Jesus Luzardo, Oakland A’s starter: If the A’s are going to make a run in October, it’s going to be because of their solid yet underrated pitching staff. And the young arm that has the biggest chance to wow us is Luzardo. He’s long been heralded as Oakland’s future ace in the prospect pipeline. At 22 — he’ll turn 23 on Wednesday — he’s already shown he has great stuff, but needs a big moment to come out to the larger baseball world. This season he had a 4.12 ERA, but that may not reflect his true potential or how good he can be. He’s starting Game 1 on Tuesday for the A’s, a testament to how much they value him. - Mike Oz

Dylan Carlson, St. Louis Cardinals outfielder: A highly touted prospect, Carlson came up early on after the Cardinals’ COVID-19 outbreak and … didn’t hit a lick. He got sent back to the alternate site in September, only to return for the season’s final two weeks and rake, giving the St. Louis offense a jolt with 11 RBIs in 12 games. They’ll need him to stay hot to keep up with the San Diego Padres. - Zach Crizer

Randy Arozarena, Tampa Bay Rays outfielder: Until now, Randy Arozarena’s best known moment in October was accidentally live streaming Mike Shildt’s expletive-laced clubhouse speech last season when the Cardinals beat the Braves in the playoffs. Tupac would have been proud of Shildt. After getting traded to the Rays in the offseason, he has a chance to rewrite his postseason narrative. Arozarena has already shown he can contribute at a high level. The 25-year-old outfielder played in only 23 games this season but across them he had a 1.022 OPS. It’s a small sample size, but so is the postseason. The Rays need some explosiveness in their offense — and why not Arozarena? - Mike Oz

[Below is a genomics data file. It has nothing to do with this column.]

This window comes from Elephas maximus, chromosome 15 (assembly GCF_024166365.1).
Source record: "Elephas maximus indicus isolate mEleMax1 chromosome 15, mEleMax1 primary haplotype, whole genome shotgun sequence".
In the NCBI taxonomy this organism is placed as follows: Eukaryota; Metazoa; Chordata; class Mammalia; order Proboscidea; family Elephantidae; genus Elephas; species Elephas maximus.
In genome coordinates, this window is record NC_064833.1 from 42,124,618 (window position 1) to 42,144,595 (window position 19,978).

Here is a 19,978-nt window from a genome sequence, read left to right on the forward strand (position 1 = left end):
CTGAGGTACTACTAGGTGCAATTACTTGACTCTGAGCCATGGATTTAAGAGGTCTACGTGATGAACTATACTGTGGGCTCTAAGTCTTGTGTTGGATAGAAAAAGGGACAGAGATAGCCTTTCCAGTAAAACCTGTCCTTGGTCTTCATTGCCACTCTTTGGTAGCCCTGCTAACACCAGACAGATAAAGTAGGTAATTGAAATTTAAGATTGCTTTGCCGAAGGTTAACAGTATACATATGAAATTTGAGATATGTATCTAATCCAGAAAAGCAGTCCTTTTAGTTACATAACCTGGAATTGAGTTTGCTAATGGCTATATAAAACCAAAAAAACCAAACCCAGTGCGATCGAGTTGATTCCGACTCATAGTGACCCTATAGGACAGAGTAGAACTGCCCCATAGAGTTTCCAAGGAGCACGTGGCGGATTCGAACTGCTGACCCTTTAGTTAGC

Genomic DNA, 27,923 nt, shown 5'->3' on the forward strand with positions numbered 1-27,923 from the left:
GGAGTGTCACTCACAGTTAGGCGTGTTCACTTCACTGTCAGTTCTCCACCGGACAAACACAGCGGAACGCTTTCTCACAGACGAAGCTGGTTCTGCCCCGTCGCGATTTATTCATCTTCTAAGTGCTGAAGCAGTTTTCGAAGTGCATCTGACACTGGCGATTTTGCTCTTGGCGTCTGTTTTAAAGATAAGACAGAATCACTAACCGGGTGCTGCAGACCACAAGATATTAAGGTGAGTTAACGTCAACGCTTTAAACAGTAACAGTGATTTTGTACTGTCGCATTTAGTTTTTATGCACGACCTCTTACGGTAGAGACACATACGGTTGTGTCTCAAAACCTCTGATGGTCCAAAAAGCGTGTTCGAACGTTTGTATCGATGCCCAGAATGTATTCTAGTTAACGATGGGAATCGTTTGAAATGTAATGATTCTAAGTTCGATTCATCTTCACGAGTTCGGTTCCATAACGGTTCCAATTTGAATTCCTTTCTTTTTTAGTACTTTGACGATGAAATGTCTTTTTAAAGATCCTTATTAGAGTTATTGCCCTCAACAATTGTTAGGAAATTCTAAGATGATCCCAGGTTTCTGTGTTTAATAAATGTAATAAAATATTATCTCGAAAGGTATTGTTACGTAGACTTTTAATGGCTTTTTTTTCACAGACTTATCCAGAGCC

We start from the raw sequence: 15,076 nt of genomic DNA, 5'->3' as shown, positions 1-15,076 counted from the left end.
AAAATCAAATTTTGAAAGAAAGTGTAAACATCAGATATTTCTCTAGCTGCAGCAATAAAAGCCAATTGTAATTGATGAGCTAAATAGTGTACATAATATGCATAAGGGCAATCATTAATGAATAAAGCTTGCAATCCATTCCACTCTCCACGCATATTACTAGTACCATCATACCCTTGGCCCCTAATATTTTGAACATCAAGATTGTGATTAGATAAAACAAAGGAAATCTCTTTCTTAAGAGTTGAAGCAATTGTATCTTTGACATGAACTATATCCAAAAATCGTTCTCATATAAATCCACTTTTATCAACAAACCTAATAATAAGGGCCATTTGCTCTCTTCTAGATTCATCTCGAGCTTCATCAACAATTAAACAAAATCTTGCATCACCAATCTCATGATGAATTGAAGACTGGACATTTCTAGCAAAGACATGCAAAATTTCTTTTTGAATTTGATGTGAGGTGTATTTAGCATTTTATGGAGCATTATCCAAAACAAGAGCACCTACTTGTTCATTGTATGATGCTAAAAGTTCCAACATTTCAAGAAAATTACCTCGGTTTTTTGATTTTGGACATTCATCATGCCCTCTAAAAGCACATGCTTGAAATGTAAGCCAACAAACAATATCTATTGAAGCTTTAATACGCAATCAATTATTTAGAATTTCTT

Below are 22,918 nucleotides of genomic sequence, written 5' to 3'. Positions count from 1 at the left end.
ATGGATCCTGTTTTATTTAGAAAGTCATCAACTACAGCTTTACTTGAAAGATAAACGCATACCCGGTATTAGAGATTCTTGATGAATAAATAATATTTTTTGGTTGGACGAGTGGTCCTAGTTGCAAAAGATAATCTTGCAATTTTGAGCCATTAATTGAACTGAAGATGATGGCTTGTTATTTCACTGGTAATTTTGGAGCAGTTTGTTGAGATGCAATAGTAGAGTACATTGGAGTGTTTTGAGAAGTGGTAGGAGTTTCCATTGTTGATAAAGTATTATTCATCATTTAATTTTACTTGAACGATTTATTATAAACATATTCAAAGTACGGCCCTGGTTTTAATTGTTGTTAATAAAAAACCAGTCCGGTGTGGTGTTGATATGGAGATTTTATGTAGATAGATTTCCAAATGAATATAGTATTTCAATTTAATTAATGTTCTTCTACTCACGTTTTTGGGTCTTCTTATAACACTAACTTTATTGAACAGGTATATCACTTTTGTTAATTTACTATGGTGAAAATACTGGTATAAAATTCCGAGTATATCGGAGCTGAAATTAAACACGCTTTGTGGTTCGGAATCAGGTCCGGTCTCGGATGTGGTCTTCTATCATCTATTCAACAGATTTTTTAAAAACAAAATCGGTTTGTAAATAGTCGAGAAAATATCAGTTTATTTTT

James Karinchak, Cleveland Indians reliever: The closest thing to Major League’s Wild Thing somehow has appeared on the actual Cleveland roster. Karinchak fidgets relentlessly, appears to talk to himself (or the baseball?) and, oh right, throws a wicked mid-80s curveball. He enters the postseason striking out 48.6 percent of the batters he faces, the second-best rate in the majors. - Zach Crizer

Devin Williams, Milwaukee Brewers reliever: The top strikeout rate? That belongs to the Brewers’ rookie setup man and his impossible changeup. Expect to see him used often, and creatively, in tandem with Josh Hader as manager Craig Counsell tries to outfox the Dodgers. - Zach Crizer

Garrett Crochet, Chicago White Sox reliever: An example of the oddities we saw during the 2020 season. Crochet, 21, was drafted by the White Sox in June out of the University of Tennessee and was suiting up in the big leagues by September. Although the circumstances were different, he was the first player to bypass the minors and go straight to the big leagues since Mike Leake in 2010. One thing that helps: He throws absolute gas. In one game against the Indians recently, he came out of the bullpen and threw 11 pitches over 100 mph in one inning. He could be a big weapon for the Sox with that velocity. He’s only appeared in five games, but hasn’t allowed a run yet and has struck out eight in six innings. - Mike Oz